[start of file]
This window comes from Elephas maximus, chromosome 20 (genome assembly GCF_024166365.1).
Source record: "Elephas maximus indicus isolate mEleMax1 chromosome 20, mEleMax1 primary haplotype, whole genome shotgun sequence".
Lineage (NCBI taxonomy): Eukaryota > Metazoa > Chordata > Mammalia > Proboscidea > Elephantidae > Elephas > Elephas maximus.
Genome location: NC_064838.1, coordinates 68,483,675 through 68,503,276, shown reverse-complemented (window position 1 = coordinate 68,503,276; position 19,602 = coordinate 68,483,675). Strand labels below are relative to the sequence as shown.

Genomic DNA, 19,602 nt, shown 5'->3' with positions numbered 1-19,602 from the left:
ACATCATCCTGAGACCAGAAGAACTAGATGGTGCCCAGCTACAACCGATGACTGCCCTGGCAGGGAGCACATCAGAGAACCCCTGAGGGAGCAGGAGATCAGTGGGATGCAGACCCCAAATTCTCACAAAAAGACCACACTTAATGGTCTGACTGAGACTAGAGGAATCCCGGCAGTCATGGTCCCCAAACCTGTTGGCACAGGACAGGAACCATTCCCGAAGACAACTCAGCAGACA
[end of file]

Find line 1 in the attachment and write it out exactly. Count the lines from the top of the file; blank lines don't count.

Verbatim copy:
This window comes from Elephas maximus, chromosome 20 (genome assembly GCF_024166365.1).